Wednesday, June 8, 2016

Signs from Italy

There are a lot of beautiful signs in Italy, though Rome's on average have been made by bad sign shops over the past 20 years or so. This is an example of what I mean:

This small cafe near the Capitoline Museum was nothing special, and its sign reflected that lack of care. Comic Sans and Century Gothic, generic fonts you can find on every computer, arranged in a generic way with no impact or meaning. Boring.

Outside of Rome, there were some other oddities.

This sign, located at a restaurant on the edge of Pompeii, isn't horribly designed, but what it says is laughable. Ristorante Turistico... "not just for tourists."

But that's nothing compared to this one, which may be the worst sign I've ever seen in my life:

It promotes what I think is a bar or a private club in a suburb of Naples. Clearly, it was built for a different business that had a reason for making it the sign in the shape it is. When Noi Con moved in, they reused the lit box, as often happens since these things are expensive to have made.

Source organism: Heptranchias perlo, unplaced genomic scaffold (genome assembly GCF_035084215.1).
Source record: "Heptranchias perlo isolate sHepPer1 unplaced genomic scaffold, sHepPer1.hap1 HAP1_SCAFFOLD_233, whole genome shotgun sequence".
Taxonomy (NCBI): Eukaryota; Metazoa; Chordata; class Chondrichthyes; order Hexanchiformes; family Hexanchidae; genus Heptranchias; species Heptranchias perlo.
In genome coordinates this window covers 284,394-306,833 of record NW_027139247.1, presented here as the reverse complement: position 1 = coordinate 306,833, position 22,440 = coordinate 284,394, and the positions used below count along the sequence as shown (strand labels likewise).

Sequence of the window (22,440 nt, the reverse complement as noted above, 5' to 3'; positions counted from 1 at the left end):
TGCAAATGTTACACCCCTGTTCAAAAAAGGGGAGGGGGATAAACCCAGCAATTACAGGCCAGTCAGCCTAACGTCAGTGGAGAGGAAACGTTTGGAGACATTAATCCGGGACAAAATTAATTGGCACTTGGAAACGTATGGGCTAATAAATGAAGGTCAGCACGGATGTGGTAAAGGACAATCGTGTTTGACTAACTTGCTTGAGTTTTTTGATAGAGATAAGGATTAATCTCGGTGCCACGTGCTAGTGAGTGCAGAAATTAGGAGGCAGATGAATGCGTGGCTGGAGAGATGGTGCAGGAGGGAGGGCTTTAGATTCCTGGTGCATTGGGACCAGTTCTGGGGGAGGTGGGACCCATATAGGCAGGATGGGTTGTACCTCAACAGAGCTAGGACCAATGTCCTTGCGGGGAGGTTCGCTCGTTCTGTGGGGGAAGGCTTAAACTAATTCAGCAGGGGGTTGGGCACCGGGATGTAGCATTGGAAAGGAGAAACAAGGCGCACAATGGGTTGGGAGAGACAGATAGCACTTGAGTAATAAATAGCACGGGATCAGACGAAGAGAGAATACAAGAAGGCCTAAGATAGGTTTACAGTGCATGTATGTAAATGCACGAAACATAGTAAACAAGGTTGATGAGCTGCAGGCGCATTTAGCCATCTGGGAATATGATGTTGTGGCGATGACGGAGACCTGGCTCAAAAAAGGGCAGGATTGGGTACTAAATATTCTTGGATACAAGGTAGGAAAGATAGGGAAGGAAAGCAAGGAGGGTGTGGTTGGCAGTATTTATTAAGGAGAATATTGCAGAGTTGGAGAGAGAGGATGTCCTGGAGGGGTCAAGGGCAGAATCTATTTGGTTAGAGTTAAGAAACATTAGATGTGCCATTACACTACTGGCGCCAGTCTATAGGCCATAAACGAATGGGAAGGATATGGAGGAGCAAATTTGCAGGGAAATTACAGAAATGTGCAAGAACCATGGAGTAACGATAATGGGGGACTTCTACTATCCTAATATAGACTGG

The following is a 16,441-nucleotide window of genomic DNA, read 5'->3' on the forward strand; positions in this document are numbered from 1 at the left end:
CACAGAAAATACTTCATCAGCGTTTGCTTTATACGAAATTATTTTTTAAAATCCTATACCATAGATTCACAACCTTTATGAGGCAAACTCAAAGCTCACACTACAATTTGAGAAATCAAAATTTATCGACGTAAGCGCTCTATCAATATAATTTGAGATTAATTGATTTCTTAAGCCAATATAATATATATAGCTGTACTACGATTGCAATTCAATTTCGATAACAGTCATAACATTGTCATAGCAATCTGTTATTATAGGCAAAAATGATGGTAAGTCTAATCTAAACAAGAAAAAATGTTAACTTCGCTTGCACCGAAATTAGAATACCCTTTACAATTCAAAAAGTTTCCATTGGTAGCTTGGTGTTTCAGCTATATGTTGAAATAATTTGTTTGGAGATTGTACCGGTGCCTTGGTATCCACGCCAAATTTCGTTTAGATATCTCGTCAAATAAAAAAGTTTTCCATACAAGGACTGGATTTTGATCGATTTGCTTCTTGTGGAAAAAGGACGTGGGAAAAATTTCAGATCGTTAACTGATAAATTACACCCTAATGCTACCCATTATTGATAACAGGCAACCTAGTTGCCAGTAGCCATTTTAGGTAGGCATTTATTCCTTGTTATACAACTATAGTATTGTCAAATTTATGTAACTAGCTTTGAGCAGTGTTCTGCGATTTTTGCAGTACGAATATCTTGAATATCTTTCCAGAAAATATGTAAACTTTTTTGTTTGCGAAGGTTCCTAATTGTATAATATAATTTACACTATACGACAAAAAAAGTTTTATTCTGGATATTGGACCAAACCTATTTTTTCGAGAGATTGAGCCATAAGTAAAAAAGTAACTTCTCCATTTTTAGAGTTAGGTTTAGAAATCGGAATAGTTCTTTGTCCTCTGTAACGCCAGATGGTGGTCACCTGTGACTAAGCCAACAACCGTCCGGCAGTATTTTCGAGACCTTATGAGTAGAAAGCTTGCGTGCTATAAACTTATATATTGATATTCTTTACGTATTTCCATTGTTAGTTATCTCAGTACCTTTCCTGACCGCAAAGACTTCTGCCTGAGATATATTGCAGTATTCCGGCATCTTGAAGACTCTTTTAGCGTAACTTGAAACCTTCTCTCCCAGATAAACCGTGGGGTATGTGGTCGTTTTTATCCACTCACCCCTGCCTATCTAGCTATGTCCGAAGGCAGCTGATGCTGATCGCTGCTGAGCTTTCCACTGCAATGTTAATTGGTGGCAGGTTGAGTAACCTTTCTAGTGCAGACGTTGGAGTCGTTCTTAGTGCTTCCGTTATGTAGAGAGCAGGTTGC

Unfortunately, Noi Con's sign shop did the opposite of what should have been done: they put the smaller words on the sides instead of within the curved cutout areas at top and bottom. This means the center part of the sign, where the main name goes, is cramped on the sides and the type has to be smaller than it should be.

This is more like what the sign should have looked like, without even changing the fonts or design much:

(And that's not even mentioning the television antenna sprouting from the top of the sign.)

Bologna's signs were much better than Rome's. Very few bad ones, and a lot of beautiful ones like this:

Unfortunately, the Bella Vita sign is right across the street from this one:

Which is much more in the vein of the average Roman sign. Cluttered, hard to read, and using inappropriate typefaces.

This one (from Bologna) may be my favorite bad sign of all time, though:

I think the designer of this "luxury" sign went to the Donald Trump School of Art (an offshoot of Trump University). It just screams luxury, doesn't it?

Finally, a lost-in-translation sign:

As in French, the word for tea is "the" (pronounced "tay," more or less), which looks funny enough in English, but combined with the word for cold, it sounds like a nickname... The Freddo. The Donald. Or maybe it could be the name of a theater or museum (the Walker) or a dance (the Frug).

No comments: